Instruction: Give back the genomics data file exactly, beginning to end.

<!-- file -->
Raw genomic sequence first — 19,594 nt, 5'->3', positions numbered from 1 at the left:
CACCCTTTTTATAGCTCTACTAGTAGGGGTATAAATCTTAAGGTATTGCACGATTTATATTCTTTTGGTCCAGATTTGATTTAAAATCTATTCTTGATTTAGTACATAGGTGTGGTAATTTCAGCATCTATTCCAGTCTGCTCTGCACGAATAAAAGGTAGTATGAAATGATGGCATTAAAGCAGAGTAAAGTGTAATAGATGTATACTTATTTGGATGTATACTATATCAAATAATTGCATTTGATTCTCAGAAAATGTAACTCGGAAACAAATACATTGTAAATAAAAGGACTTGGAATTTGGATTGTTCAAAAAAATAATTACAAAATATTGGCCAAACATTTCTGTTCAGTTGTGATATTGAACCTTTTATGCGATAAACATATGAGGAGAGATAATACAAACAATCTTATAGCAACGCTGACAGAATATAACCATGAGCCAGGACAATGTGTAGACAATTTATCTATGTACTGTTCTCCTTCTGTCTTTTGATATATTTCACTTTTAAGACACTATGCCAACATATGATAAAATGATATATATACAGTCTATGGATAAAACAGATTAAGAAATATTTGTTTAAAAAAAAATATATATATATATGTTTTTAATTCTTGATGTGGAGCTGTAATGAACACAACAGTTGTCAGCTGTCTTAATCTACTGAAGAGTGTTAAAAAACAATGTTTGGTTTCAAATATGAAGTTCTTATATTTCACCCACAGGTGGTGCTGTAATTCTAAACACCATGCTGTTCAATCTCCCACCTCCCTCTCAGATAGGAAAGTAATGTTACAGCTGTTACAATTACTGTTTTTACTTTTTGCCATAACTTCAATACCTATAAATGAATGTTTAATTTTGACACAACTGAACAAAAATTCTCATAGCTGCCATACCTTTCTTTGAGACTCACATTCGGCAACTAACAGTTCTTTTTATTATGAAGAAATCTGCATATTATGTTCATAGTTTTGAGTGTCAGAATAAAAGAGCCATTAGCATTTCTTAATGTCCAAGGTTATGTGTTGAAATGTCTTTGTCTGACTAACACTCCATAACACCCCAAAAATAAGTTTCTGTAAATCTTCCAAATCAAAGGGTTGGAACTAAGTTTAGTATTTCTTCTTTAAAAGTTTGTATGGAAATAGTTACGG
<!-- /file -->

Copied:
Raw genomic sequence first — 19,594 nt, 5'->3', positions numbered from 1 at the left:
CACCCTTTTTATAGCTCTACTAGTAGGGGTATAAATCTTAAGGTATTGCACGATTTATATTCTTTTGGTCCAGATTTGATTTAAAATCTATTCTTGATTTAGTACATAGGTGTGGTAATTTCAGCATCTATTCCAGTCTGCTCTGCACGAATAAAAGGTAGTATGAAATGATGGCATTAAAGCAGAGTAAAGTGTAATAGATGTATACTTATTTGGATGTATACTATATCAAATAATTGCATTTGATTCTCAGAAAATGTAACTCGGAAACAAATACATTGTAAATAAAAGGACTTGGAATTTGGATTGTTCAAAAAAATAATTACAAAATATTGGCCAAACATTTCTGTTCAGTTGTGATATTGAACCTTTTATGCGATAAACATATGAGGAGAGATAATACAAACAATCTTATAGCAACGCTGACAGAATATAACCATGAGCCAGGACAATGTGTAGACAATTTATCTATGTACTGTTCTCCTTCTGTCTTTTGATATATTTCACTTTTAAGACACTATGCCAACATATGATAAAATGATATATATACAGTCTATGGATAAAACAGATTAAGAAATATTTGTTTAAAAAAAAATATATATATATATGTTTTTAATTCTTGATGTGGAGCTGTAATGAACACAACAGTTGTCAGCTGTCTTAATCTACTGAAGAGTGTTAAAAAACAATGTTTGGTTTCAAATATGAAGTTCTTATATTTCACCCACAGGTGGTGCTGTAATTCTAAACACCATGCTGTTCAATCTCCCACCTCCCTCTCAGATAGGAAAGTAATGTTACAGCTGTTACAATTACTGTTTTTACTTTTTGCCATAACTTCAATACCTATAAATGAATGTTTAATTTTGACACAACTGAACAAAAATTCTCATAGCTGCCATACCTTTCTTTGAGACTCACATTCGGCAACTAACAGTTCTTTTTATTATGAAGAAATCTGCATATTATGTTCATAGTTTTGAGTGTCAGAATAAAAGAGCCATTAGCATTTCTTAATGTCCAAGGTTATGTGTTGAAATGTCTTTGTCTGACTAACACTCCATAACACCCCAAAAATAAGTTTCTGTAAATCTTCCAAATCAAAGGGTTGGAACTAAGTTTAGTATTTCTTCTTTAAAAGTTTGTATGGAAATAGTTACGG